Veiled Women, Murderous Men: Stereotypes in Hollywood Analytical Essay by scribbler

Veiled Women, Murderous Men: Stereotypes in Hollywood
A discussion on the stereotypes of Arabs and Muslims in American film.
# 153436 | 2,083 words | 8 sources | APA | 2013 | US
Published on Jun 02, 2013 in Film (General) , Sociology (Multiculturalism)


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Description:

The paper discusses how in Hollywood movies, directors fall back on stereotypes of different groups of people when they wish to indicate quickly to their audiences that a character is likely to be a hero or a villain. The paper explores how Arabs and Muslims are depicted in American popular culture and especially in films, and discusses how the Arab serves simply as an "other" upon which Western (non-Arab) audiences can paint their own desires. Furthermore, the paper explains that the Arab is portrayed to reflect the things that Westerners fear, so they become the vessel for violence, hate, intolerance, blind obedience and stupidity. The paper specifically examines images of Arabs and Muslims since 9/11 and relates that most of the depictions of Arabs have been of terrorists. The paper concludes that no reasonable person is suggesting that American films deny the carnage caused by Islamist terrorists, but Arabs and Muslims in American films should be depicted as a group of people as good and bad as any other.

Outline:
A Century of Palm Trees, Scimitars, and Street Rats
Arabs as the "Other"
Images of Arabs and Muslims Since 9/11

From the Paper:

"Hollywood loves stereotypes. It always has. Part of the reason for this is the restrictions that the medium of film places on its creators: In a two-hour time frame, a lot of narrative short cuts have to be made. Movies talk in shorthand as a result of time constraints, and a substantial part of the shorthand that directors fall back on are the myths of the larger culture. This means, in the case of Hollywood movies, that directors fall back on stereotypes of different groups of people when they wish to indicate quickly to their audiences that a character is likely to be a hero or a villain. Stereotypes are an extremely efficient form of short-hand.
"There would be nothing wrong with such a strategy if it had only a literary basis. If the bad guys in films were always designated as such to the viewers because they literally wore blue hats, for example, while the heroes were purple, the effect would be unintentionally comic at times, but without any truly unfortunate effects in the world off the big screen. However, this is of course not the case. The bad guys in films are often chosen to reflect some of the most pernicious stereotypes of the larger culture. This phenomenon can be clearly seen in the ways in which Arabs and Muslims are depicted in American popular culture and especially in films."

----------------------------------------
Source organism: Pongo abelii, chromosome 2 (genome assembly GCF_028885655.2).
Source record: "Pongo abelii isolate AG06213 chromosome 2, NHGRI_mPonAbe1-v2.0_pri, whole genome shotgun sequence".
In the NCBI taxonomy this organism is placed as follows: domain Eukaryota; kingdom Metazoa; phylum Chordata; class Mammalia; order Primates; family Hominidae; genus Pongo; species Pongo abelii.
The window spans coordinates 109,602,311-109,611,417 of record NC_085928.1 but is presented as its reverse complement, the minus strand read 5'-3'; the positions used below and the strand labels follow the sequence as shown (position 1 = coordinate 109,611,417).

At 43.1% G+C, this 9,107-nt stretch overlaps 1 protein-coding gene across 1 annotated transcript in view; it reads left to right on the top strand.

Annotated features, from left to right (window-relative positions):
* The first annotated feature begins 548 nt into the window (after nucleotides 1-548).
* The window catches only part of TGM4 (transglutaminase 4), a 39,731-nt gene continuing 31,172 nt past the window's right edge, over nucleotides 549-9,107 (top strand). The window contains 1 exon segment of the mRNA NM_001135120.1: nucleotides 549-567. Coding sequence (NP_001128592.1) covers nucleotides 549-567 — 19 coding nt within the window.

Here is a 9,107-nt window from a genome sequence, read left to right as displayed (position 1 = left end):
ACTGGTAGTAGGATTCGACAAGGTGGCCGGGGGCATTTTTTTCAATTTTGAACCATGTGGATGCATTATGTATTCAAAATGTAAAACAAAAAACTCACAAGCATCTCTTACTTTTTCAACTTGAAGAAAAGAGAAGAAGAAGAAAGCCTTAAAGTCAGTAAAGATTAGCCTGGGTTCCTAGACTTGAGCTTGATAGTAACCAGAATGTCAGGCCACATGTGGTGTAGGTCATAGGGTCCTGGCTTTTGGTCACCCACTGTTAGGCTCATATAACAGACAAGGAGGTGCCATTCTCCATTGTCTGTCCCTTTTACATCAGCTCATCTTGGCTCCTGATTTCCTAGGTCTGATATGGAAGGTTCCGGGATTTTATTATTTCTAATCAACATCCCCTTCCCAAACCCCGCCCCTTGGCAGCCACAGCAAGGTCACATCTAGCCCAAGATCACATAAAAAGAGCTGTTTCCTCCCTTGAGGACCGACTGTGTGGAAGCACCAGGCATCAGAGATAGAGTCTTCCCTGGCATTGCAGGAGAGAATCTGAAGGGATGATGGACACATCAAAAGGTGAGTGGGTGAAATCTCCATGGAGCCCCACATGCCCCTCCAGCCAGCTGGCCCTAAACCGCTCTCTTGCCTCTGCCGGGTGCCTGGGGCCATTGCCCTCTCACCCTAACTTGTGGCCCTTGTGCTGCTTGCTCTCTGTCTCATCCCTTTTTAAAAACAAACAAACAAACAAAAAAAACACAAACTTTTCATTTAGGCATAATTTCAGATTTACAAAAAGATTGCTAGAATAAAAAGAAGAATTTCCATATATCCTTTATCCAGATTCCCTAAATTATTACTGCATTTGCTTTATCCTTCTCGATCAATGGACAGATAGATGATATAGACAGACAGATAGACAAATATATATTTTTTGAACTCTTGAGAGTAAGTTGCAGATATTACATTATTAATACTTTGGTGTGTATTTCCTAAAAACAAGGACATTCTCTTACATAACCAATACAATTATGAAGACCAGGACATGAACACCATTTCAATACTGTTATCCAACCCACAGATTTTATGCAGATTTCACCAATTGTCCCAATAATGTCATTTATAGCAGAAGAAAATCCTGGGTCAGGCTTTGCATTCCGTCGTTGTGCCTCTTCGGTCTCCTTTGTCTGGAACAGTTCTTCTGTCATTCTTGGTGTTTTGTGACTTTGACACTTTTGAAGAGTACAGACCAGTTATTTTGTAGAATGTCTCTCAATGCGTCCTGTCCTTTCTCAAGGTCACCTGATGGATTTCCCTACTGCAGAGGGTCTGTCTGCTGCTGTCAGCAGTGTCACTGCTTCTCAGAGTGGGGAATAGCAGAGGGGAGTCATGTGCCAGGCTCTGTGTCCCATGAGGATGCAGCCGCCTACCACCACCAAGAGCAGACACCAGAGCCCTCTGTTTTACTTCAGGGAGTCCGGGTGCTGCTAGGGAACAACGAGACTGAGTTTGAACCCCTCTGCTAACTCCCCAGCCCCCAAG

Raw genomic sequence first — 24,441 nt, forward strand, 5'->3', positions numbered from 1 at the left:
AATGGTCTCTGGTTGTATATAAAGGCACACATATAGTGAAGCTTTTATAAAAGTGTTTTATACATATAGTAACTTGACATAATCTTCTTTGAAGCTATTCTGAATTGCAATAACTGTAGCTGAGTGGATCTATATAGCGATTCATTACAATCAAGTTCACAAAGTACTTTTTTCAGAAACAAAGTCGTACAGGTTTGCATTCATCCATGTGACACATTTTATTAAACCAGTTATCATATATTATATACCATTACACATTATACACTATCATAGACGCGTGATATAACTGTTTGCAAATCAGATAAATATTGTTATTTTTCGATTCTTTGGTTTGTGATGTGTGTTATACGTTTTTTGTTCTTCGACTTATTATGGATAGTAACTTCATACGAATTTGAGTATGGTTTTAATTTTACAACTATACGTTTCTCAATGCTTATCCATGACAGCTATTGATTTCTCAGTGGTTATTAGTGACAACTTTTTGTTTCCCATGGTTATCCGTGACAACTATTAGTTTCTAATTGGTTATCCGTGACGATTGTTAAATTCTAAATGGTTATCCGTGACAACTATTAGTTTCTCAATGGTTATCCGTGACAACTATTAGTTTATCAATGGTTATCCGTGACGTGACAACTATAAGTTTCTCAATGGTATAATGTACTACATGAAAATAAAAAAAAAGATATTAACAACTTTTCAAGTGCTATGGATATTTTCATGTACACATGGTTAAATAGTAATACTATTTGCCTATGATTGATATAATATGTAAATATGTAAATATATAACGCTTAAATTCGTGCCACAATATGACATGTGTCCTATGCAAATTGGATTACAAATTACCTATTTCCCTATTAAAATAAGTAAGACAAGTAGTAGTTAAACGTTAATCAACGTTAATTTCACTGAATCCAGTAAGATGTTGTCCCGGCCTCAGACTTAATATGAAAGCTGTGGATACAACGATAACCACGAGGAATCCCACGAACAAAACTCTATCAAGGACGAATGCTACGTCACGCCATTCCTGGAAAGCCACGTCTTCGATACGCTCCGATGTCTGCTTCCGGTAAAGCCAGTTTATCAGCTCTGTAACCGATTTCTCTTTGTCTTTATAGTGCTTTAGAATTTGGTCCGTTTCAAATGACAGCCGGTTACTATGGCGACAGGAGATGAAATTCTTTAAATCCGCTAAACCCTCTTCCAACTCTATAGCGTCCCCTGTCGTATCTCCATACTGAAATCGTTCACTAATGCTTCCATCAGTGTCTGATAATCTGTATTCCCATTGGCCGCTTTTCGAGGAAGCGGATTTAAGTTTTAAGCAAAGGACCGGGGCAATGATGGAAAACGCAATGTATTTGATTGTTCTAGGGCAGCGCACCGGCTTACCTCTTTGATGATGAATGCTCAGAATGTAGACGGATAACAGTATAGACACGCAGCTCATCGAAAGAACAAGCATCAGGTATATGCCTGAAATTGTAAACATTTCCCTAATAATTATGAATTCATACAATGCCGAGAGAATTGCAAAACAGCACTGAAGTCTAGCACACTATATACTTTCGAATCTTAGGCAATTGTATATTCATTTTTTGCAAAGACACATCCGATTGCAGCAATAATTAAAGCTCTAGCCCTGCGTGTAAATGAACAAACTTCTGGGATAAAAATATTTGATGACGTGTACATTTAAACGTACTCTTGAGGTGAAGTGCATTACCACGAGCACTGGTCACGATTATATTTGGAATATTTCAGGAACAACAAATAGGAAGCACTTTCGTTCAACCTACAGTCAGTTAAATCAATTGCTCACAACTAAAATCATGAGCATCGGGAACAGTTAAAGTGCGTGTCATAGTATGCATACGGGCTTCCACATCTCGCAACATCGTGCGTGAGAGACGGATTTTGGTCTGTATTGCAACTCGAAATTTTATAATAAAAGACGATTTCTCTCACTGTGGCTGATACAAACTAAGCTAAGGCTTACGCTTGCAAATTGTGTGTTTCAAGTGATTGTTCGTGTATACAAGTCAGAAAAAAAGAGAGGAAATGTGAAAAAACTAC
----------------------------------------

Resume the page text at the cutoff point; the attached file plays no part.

Sample of Sources Used:

  • Heller, K. (1998). Muslims Feel Under Siege From Hollywood Arab Groups Decry A Sinister Depiction In The Siege.
  • Michalak, L. (1988). Cruel and Unusual: Negative Images of Arabs in Popular Culture. Washington, DC: ADC Research Institute.
  • Shaheen, J. (2007). Reel bad Arabs. Retrieved from http://www.democracynow.org/2007/10/19/reel_bad_arabs_how_hollywood_vilifies
  • Simon, S. (1996). Arabs in Hollywood. Retrieved from http://pages.emerson.edu/organizations/fas/latent_image/issues/1996-04/arabs.htm.
  • Sirota, D. (2011). Anti-Muslim bigotry rooted in pop culture. Retrieved from http://articles.sfgate.com/2011-03-11/opinion/28678574_1_anti-muslim-radicalization-american-muslim.

Cite this Analytical Essay:

APA Format

Veiled Women, Murderous Men: Stereotypes in Hollywood (2013, June 02) Retrieved November 14, 2019, from https://www.academon.com/analytical-essay/veiled-women-murderous-men-stereotypes-in-hollywood-153436/

MLA Format

"Veiled Women, Murderous Men: Stereotypes in Hollywood" 02 June 2013. Web. 14 November. 2019. <https://www.academon.com/analytical-essay/veiled-women-murderous-men-stereotypes-in-hollywood-153436/>

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